Persistence of Shiga Toxin-Producing Escherichia coli in Agricultural Soils after Application of Dairy Manure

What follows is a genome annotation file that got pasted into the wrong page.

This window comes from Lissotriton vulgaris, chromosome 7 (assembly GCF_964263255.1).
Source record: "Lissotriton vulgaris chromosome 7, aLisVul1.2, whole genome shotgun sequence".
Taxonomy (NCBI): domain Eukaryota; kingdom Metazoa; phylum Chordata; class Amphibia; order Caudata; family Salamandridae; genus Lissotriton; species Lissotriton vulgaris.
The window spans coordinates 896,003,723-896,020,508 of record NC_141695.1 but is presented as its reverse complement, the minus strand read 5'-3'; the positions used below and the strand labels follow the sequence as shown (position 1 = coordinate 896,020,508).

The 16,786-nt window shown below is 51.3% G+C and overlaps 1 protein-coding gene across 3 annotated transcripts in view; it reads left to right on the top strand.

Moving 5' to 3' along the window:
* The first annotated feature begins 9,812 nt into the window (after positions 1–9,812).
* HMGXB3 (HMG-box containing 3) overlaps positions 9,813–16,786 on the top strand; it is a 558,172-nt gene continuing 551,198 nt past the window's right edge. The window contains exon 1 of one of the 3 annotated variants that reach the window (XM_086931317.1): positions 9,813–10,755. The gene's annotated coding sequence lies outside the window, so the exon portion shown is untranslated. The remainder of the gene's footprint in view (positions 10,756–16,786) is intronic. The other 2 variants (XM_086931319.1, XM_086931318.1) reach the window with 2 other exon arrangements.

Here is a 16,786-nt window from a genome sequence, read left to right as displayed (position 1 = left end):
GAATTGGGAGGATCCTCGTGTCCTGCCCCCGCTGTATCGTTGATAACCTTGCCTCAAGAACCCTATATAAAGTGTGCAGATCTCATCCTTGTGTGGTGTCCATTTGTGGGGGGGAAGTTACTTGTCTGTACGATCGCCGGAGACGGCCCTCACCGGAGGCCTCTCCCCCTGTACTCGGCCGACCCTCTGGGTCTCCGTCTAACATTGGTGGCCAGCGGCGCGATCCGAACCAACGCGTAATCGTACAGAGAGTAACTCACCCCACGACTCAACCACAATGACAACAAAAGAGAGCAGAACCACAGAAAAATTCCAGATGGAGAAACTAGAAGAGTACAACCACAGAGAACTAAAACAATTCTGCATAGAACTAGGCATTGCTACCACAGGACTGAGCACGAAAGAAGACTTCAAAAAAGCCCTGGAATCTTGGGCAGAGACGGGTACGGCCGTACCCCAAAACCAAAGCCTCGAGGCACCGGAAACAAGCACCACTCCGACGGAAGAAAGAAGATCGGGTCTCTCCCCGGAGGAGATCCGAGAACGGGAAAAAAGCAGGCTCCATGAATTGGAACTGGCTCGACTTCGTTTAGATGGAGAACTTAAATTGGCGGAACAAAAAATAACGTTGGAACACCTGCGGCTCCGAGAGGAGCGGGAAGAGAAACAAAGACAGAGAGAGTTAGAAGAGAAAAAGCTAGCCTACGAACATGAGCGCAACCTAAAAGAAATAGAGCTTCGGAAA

Application of bovine manure to agricultural soils is a vital part of crop nutrient management, but carries the risk of introducing enteric pathogens that can contaminate fresh produce with Shiga-toxin producing E. coli (STEC) if manure is not properly managed. In Canada, the 120-day post-manure interval (PMI) ensures the reduction of common pathogens to safe levels prior to harvest of fresh produce. This practice reduces O157:H7 STEC, but manure management regulations need further examination to determine whether they adequately prevent fresh produce contamination by non-O157 STEC. This thesis investigated the die-off and persistence of shiga toxin-producing E. coli (STEC) O45, O111, O145, strains in comparison to O157:H7 strain, in order to verify non-O157 STEC under the 120 day PMI in soil amended with dairy manure. This study used 1 L microcosms under controlled conditions (moisture content 60 % field capacity, 66 % humidity, 22-25 °C, and 12-hour photoperiod) to assess the impact of dairy manure amendments (no amendment, liquid dairy manure, anaerobically digested dairy manure, sterilized liquid dairy manure at 5.61 L m-2) on O111:NM and O157:H7 STEC inoculated in soil mix. Die-off was independent of initial inoculum levels and O111:NM and O157:H7 persisted at similar levels after 7 days and were undetectable after 28 days. Differences in levels of NO3--N, NH4+-N, and total bacterial load did not impact die-off and persistence between treatment combinations. Overall, O111:NM and O157:NM reacted similarly under controlled conditions. In order to study STEC under field conditions a filter bag biocontainment system was developed to compare the persistence of emerging strains O45:H2, O111:NM, and O121:H19 STEC to O157:H7 STEC in soil after the application of raw dairy manure (5.61 L m-2). Under field conditions, all STEC serotypes tested survived above detection levels (475 CFU g-1 dry soil) for at least 63 days. The ability of O45:H2, O111:NM, and O121:H19 strains to persist at similar levels to O157:H7, suggests that they could be treated similarly under the 120-day PMI. Verifying this regulation would give consumers and producers more confidence in the current food safety regulations and their ability to ensure safe produce for consumption.